CLEVELAND, Ohio — Incomprehensible violence at a Texas elementary school this week is renewing calls for school safety and prompting schools to reiterate their plans to keep students and staff out of harm’s way.
Several Northeast Ohio police departments posted their condolences and pledges to protect on Facebook. The Stow Police department shared photos of school resource officers (SROs) and explained the department has worked with the Stow-Munroe Falls School District to offer the service since the 2012 Sandy Hook Elementary shooting.
The Westlake Police Department shared a photo of its flag at half staff, along with details about SROs stationed at local schools and the department monitoring surveillance equipment and providing schools with direct radio links to police in case of emergency.
“The partnership and constant communication between the police department and the schools with the support of our community allows for the legitimate feeling of safety in the schools while still preparing for and doing all we can to prevent a tragedy at the hands of a criminal at any of our school buildings,” the post said.
Some Northeast Ohio schools are receiving new state funding to bolster safety and security. Last week, Governor Mike DeWine’s office announced $4.8 million in School Safety Grants awarded to nearly 100 schools statewide. Nineteen schools in Cuyahoga County, including North Olmsted, South Euclid-Lyndhurst, and Shaker Heights schools, will receive the funding.
In a note home to families Wednesday morning, Shaker Heights Schools said the grants will help make its “buildings safer until they can be more comprehensively upgraded to meet the modern safety and security standards.”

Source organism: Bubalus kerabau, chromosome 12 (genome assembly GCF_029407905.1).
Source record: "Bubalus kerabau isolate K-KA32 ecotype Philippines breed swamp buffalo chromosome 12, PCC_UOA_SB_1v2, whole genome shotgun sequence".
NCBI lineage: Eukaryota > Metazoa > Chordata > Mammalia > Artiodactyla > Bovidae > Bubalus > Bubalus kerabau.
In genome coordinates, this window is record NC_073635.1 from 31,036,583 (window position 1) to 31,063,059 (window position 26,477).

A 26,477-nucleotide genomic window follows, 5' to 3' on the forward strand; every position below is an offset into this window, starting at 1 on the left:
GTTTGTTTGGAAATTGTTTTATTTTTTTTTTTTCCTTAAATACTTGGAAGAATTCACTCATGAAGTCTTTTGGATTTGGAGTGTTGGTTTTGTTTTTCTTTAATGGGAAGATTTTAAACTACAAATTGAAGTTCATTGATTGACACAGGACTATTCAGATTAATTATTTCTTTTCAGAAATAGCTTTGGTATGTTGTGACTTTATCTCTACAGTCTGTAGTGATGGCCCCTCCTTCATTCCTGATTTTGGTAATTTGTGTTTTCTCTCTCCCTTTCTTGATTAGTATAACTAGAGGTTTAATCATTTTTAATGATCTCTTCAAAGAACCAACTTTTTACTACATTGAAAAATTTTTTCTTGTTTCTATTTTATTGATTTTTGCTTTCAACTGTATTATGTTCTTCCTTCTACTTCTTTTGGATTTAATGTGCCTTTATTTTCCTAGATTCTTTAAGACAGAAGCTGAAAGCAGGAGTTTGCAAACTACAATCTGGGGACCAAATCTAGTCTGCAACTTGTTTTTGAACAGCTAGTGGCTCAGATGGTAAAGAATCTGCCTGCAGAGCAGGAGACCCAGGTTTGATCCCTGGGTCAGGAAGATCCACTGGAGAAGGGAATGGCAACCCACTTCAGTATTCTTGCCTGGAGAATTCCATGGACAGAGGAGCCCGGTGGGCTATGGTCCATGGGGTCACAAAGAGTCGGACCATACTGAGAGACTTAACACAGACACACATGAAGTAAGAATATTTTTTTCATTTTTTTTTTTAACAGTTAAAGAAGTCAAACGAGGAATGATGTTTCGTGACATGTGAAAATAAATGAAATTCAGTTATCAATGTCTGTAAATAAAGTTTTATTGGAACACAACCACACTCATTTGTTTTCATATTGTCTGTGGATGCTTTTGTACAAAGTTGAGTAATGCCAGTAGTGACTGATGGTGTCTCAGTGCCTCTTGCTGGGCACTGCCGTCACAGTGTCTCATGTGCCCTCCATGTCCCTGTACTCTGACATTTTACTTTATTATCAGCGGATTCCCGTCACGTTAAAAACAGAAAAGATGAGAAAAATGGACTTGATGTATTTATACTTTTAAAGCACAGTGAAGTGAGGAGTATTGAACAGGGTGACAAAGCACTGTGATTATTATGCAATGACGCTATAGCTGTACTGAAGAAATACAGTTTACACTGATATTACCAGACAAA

Ken Trump, the president of Cleveland-based consulting firm National School Safety and Security Services, said, “We need to take a comprehensive approach that includes the security hardware, but does not exclude funding and resources for teaching and training staff to be situationally aware.”
The former officer and school security director explained school shootings are a complicated problem that necessitates a complicated approach, beyond physical security measures and technology.
“Any type of security equipment and technology is only as good as the weakest human link behind it. It's an extra tool for humans to use,” he said. “It's the human factor where people fail, not the hardware that fails. So if we invest only or in a skewed way with grants and money on security equipment, we're putting a technological solution to a human behavior problem. And we're not going to get fully where we need to get in terms of best preparing our schools.”
In 2007, tragedy prompted local changes in the Cleveland Metropolitan School District (CMSD) after a 14-year-old suspected gunman shot and wounded two teachers and two fellow students at SuccessTech Academy. The freshman student then took his own life.
In the wake of the shooting, CMSD installed metal detectors and staffed security officers in every school. It also began implementing more comprehensive social-emotional learning practices and policies.
“No community is immune no matter how many metal detectors you put in, no matter how many security officers you have,” said Shari Obrenski, the president of the Cleveland Teachers Union. “It is the wrong person on the wrong day at the wrong time and it can happen anywhere. But I do think we try the best we can to make our environment as safe as possible.”
Many schools and security experts agree preventing and tackling school shootings will require a comprehensive approach, but is a topic that needs immediate attention.
“We need people to be more trained to be more situationally aware, to look around and be fully present in terms of what's going on around them, to be engaged and build relationships, actively supervise students, know who's a stranger is in the hallway and report or challenge them. Look at that strange car person that's on the outside in the parking lot. Those are the things that are going to make a difference,” Trump said.
Obrenski added, “It would just be wonderful if our elected officials would take it as seriously as we do.”
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